How Rankings Shuffled Between 2017 and 2022

License to Work’s occupation and state rankings shuffled considerably between 2017 and 2022, as indicated in Tables 4–7 and in the State and Occupation Profiles. These shifts should be interpreted with caution. While our rankings provide a useful point-in-time snapshot for comparing the extent and magnitude of licensing burdens across occupations and states, at least two factors can cloud the picture when looking at changes in the rankings over time. 

First, rankings are relative, so changes to a single occupation (or state) can affect how others rank, even if they did not change at all. For example, because psychiatric aide was entirely delicensed, it improved in Table 4 from the 14th most burdensome occupation on average to the 102nd, becoming the least burdensome. As a result, every occupation ranked as less burdensome in 2017—88 occupations in all—automatically shifted up a spot, appearing to be a bit more burdensome, regardless of whether or how their average requirements changed.

Similarly, in the state rankings, Utah improved by 36 spots for average burdens (Table 6) and by 12 spots in the combined ranking (Table 7), necessarily making many states look a bit worse regardless of how their average burdens or number of licenses did (or did not) change. Arkansas’ large improvements of 22 spots in burden rank and 6 spots in combined rank had a similar effect.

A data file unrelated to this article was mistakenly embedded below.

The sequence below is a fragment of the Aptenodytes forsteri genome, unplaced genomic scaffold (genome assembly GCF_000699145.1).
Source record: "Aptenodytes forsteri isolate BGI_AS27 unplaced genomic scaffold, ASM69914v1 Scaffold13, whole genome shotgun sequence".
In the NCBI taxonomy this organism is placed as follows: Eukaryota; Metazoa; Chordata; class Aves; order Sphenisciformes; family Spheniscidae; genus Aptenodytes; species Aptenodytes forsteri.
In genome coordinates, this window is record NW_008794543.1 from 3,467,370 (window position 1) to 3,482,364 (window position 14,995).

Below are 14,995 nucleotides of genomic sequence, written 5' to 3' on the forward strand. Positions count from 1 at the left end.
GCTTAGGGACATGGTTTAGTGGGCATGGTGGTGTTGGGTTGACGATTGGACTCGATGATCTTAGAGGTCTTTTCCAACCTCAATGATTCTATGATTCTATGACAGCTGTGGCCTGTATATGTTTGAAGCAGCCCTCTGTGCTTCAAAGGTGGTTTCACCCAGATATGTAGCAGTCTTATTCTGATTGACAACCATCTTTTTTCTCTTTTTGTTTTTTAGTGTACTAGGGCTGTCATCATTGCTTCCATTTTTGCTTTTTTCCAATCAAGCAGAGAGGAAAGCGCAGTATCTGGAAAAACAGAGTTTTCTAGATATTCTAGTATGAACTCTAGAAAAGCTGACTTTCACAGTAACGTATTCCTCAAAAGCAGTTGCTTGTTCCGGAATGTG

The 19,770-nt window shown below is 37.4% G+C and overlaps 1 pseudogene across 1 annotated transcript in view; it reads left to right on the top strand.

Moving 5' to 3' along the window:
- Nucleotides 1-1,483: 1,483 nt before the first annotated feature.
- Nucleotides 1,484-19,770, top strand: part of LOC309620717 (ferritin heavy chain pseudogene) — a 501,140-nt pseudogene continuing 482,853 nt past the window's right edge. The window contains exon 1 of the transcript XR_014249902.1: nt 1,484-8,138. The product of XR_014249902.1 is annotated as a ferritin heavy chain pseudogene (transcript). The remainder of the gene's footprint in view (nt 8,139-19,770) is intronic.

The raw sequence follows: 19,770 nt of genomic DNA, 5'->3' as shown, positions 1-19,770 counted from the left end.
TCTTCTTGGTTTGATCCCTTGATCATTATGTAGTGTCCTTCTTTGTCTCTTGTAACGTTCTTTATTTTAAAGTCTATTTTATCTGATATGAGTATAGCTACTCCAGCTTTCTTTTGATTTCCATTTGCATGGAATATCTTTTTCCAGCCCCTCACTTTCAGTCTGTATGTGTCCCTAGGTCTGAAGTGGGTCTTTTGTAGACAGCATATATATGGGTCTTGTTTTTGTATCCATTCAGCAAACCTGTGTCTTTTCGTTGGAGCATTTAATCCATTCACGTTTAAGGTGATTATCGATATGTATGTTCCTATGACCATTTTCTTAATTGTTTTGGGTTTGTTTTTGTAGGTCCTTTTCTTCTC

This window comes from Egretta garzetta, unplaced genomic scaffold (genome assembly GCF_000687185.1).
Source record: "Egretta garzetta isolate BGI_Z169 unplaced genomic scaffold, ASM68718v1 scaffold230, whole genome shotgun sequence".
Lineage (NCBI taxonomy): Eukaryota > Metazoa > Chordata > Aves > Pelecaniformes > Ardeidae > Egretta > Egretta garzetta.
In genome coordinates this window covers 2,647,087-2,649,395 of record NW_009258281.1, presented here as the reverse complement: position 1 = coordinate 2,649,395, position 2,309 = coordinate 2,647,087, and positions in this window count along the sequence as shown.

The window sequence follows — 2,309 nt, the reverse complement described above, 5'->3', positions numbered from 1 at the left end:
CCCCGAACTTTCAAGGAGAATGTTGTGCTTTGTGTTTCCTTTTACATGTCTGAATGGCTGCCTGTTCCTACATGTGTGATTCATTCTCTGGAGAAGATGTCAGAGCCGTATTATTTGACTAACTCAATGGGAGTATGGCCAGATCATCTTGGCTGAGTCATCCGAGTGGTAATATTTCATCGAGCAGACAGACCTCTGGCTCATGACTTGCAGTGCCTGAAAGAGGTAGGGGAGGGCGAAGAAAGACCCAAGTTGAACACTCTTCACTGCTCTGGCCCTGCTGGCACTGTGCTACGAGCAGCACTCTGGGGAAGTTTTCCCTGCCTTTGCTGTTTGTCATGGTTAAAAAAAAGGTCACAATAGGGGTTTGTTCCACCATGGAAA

The rankings’ relative nature also means that occupations and states with reduced average burdens may not see the expected improvement in their ranks—or may even get worse—because others improved more. Wyoming, for instance, saw its burden ranking worsen 5 spots despite an improvement in the most heavily weighted burden category, days lost to education and experience. Although Wyoming reduced its average days lost by 13 days, other states made bigger improvements: not only Utah (366 days) and Arkansas (345 days) but also Missouri (58 days) and South Dakota (28 days). 

Second, our burden rankings are based on averages among licensed states and occupations, so adding or removing licenses occasionally affects them in surprising ways. The clearest example is Michigan, whose burden rank worsened by 6 spots, tied for the largest such shift. For the most part, this shift resulted not from Michigan raising requirements (though it did for some occupations) but rather from its delicensing of two occupations—mobile home installers and residential painting contractors—with relatively light burdens. The somewhat heavier burdens that remain are averaged across fewer licenses, resulting in higher averages and a worse burden rank. The combined ranks, by contrast, account for the number of licenses, and on this ranking Michigan held steady.